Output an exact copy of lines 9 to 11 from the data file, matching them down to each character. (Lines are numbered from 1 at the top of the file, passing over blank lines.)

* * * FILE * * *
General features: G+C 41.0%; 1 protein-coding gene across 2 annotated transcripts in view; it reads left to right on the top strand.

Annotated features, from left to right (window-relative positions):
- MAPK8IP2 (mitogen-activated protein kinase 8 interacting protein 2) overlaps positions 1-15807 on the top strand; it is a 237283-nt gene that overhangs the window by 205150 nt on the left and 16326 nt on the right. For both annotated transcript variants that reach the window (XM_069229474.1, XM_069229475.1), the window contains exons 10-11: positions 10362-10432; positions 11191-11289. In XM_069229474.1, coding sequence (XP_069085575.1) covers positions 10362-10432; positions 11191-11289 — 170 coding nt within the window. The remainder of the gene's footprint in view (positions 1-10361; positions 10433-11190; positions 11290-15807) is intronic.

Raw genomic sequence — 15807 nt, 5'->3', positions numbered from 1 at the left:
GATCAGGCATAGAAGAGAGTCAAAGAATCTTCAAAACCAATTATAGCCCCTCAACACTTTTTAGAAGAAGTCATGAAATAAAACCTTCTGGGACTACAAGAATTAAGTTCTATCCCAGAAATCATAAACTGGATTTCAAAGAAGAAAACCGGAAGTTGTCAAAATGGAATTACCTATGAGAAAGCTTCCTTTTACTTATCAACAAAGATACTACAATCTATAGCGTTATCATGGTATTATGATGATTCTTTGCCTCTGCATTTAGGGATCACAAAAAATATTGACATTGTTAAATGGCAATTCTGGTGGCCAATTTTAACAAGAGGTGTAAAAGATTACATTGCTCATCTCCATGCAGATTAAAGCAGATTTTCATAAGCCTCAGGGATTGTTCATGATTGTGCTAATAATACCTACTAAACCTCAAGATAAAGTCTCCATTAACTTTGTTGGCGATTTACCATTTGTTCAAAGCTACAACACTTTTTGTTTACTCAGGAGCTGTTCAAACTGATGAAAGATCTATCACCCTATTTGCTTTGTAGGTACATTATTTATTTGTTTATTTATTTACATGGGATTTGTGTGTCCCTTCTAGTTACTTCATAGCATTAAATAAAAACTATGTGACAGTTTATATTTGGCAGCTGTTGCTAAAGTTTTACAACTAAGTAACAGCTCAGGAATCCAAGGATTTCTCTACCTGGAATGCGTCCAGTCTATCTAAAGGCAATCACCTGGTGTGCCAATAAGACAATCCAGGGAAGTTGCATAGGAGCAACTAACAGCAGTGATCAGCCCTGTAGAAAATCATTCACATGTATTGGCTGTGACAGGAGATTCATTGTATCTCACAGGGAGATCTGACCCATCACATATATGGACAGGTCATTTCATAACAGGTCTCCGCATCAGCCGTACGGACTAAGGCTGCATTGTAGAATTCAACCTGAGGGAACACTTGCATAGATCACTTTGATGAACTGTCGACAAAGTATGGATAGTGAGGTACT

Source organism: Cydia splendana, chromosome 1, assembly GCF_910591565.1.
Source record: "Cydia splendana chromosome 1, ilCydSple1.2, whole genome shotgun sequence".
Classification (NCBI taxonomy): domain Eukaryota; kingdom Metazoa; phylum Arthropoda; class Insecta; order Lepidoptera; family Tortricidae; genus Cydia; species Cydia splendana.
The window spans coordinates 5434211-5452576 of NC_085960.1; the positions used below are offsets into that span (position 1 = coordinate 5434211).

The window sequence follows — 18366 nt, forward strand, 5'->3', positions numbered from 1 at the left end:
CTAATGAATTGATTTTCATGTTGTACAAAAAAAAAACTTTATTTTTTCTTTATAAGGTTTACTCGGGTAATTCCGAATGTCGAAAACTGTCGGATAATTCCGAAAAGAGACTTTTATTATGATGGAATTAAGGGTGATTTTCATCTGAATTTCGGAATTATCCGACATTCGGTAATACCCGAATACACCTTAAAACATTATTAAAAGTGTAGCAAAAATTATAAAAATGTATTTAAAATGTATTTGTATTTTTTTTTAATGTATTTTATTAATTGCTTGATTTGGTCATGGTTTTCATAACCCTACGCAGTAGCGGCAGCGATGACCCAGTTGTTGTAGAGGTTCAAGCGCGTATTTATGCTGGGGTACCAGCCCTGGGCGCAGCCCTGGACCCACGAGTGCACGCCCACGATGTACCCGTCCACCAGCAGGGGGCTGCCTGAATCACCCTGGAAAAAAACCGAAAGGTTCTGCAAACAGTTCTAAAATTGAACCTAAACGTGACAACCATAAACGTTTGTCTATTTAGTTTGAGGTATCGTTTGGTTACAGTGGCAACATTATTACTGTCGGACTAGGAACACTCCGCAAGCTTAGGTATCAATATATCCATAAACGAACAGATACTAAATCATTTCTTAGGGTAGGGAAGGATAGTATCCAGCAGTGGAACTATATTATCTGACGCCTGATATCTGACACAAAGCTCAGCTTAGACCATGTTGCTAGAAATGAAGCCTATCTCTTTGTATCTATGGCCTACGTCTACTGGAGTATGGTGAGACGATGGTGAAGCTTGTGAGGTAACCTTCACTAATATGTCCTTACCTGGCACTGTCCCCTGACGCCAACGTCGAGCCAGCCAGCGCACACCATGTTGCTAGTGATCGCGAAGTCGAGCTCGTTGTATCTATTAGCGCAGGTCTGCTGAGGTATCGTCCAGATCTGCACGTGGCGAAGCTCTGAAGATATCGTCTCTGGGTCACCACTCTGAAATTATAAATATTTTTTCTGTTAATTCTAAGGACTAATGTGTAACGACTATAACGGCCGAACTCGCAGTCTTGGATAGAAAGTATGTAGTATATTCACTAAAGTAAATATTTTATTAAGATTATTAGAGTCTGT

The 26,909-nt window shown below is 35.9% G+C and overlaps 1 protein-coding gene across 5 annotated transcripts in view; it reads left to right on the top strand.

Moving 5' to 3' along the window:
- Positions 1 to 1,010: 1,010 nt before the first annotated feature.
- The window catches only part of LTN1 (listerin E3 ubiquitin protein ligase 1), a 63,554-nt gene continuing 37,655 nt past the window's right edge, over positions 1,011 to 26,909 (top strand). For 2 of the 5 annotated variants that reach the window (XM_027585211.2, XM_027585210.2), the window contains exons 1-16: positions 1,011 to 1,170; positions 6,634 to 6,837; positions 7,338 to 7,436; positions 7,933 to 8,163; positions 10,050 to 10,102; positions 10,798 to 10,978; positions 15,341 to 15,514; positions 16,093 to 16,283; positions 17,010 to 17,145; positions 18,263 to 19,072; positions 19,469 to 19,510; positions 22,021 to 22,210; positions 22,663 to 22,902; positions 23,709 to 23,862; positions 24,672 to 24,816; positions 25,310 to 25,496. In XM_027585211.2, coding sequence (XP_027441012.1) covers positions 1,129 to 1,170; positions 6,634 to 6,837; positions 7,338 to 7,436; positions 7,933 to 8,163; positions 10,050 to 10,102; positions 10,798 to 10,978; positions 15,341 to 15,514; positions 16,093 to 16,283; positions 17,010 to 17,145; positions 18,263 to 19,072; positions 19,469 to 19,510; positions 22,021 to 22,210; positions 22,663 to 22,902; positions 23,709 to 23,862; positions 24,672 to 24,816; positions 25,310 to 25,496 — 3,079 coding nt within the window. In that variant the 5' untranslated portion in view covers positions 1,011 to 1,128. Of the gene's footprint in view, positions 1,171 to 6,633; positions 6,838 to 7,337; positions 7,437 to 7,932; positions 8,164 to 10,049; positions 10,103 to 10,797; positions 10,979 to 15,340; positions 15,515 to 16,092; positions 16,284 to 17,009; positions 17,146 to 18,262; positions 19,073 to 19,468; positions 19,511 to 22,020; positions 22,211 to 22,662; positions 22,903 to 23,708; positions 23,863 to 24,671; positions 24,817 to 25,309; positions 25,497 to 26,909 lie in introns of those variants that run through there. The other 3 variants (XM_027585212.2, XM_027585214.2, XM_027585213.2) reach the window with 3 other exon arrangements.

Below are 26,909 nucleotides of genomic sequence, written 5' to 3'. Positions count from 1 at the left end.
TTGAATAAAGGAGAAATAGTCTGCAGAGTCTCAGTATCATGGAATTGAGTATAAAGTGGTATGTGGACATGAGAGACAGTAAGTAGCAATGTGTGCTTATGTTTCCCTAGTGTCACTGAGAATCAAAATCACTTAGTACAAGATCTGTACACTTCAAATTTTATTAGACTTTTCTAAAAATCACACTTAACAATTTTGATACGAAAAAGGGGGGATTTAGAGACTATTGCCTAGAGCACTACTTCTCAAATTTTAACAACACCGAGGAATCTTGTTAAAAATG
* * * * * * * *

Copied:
The window spans coordinates 5434211-5452576 of NC_085960.1; the positions used below are offsets into that span (position 1 = coordinate 5434211).

The window sequence follows — 18366 nt, forward strand, 5'->3', positions numbered from 1 at the left end:
CTAATGAATTGATTTTCATGTTGTACAAAAAAAAAACTTTATTTTTTCTTTATAAGGTTTACTCGGGTAATTCCGAATGTCGAAAACTGTCGGATAATTCCGAAAAGAGACTTTTATTATGATGGAATTAAGGGTGATTTTCATCTGAATTTCGGAATTATCCGACATTCGGTAATACCCGAATACACCTTAAAACATTATTAAAAGTGTAGCAAAAATTATAAAAATGTATTTAAAATGTATTTGTATTTTTTTTTAATGTATTTTATTAATTGCTTGATTTGGTCATGGTTTTCATAACCCTACGCAGTAGCGGCAGCGATGACCCAGTTGTTGTAGAGGTTCAAGCGCGTATTTATGCTGGGGTACCAGCCCTGGGCGCAGCCCTGGACCCACGAGTGCACGCCCACGATGTACCCGTCCACCAGCAGGGGGCTGCCTGAATCACCCTGGAAAAAAACCGAAAGGTTCTGCAAACAGTTCTAAAATTGAACCTAAACGTGACAACCATAAACGTTTGTCTATTTAGTTTGAGGTATCGTTTGGTTACAGTGGCAACATTATTACTGTCGGACTAGGAACACTCCGCAAGCTTAGGTATCAATATATCCATAAACGAACAGATACTAAATCATTTCTTAGGGTAGGGAAGGATAGTATCCAGCAGTGGAACTATATTATCTGACGCCTGATATCTGACACAAAGCTCAGCTTAGACCATGTTGCTAGAAATGAAGCCTATCTCTTTGTATCTATGGCCTACGTCTACTGGAGTATGGTGAGACGATGGTGAAGCTTGTGAGGTAACCTTCACTAATATGTCCTTACCTGGCACTGTCCCCTGACGCCAACGTCGAGCCAGCCAGCGCACACCATGTTGCTAGTGATCGCGAAGTCGAGCTCGTTGTATCTATTAGCGCAGGTCTGCTGAGGTATCGTCCAGATCTGCACGTGGCGAAGCTCTGAAGATATCGTCTCTGGGTCACCACTCTGAAATTATAAATATTTTTTCTGTTAATTCTAAGGACTAATGTGTAACGACTATAACGGCCGAACTCGCAGTCTTGGATAGAAAGTATGTAGTATATTCACTAAAGTAAATATTTTATTAAGATTATTAGAGTCTGT